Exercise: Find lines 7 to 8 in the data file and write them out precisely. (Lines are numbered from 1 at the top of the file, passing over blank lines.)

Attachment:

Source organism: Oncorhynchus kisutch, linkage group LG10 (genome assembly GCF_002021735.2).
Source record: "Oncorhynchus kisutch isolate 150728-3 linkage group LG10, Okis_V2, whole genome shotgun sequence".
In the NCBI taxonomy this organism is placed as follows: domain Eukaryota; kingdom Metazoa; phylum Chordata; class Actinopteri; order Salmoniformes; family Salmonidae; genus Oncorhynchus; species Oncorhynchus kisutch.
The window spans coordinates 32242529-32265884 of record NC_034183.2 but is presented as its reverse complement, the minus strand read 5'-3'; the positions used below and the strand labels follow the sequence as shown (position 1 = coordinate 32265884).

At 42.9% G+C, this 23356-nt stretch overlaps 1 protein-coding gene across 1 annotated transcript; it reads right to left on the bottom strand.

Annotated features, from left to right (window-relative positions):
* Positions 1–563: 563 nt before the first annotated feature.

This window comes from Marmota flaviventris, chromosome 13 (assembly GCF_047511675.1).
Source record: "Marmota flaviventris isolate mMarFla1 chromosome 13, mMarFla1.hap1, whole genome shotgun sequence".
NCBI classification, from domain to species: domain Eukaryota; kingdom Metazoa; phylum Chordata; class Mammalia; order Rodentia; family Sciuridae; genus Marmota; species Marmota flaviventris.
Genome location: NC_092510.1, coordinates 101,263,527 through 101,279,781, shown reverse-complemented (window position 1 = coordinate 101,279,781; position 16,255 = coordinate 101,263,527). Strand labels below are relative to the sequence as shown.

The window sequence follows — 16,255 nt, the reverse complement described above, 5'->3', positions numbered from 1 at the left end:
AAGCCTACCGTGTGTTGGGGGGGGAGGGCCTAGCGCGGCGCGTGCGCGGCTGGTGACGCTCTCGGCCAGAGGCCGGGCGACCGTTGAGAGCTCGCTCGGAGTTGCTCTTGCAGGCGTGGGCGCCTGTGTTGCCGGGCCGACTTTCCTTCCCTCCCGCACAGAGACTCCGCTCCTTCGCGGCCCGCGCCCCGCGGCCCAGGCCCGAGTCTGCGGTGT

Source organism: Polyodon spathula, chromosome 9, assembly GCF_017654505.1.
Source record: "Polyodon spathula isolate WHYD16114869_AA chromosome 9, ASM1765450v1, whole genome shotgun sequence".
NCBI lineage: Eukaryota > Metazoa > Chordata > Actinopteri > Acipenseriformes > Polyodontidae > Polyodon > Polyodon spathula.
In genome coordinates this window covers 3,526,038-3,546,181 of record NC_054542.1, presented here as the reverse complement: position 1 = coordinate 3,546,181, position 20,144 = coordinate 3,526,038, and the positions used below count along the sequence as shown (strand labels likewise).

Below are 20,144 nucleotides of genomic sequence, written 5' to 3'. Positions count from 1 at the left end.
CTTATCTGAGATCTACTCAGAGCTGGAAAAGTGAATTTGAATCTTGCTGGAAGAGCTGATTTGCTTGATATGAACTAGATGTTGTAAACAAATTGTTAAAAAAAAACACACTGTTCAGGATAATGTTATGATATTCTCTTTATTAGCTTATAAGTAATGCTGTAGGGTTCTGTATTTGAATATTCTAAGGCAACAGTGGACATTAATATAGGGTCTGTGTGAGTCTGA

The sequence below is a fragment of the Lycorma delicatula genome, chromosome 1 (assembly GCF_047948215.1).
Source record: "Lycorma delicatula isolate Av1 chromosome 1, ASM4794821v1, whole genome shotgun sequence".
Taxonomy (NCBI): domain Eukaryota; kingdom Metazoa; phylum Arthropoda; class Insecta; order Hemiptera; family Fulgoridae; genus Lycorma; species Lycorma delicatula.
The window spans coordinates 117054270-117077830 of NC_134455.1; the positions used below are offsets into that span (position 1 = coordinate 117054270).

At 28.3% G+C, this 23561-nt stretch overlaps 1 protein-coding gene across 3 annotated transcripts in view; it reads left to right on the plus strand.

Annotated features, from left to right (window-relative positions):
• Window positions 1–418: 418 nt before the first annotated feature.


* Positions 1–563: 563 nt before the first annotated feature.

This window comes from Marmota flaviventris, chromosome 13 (assembly GCF_047511675.1).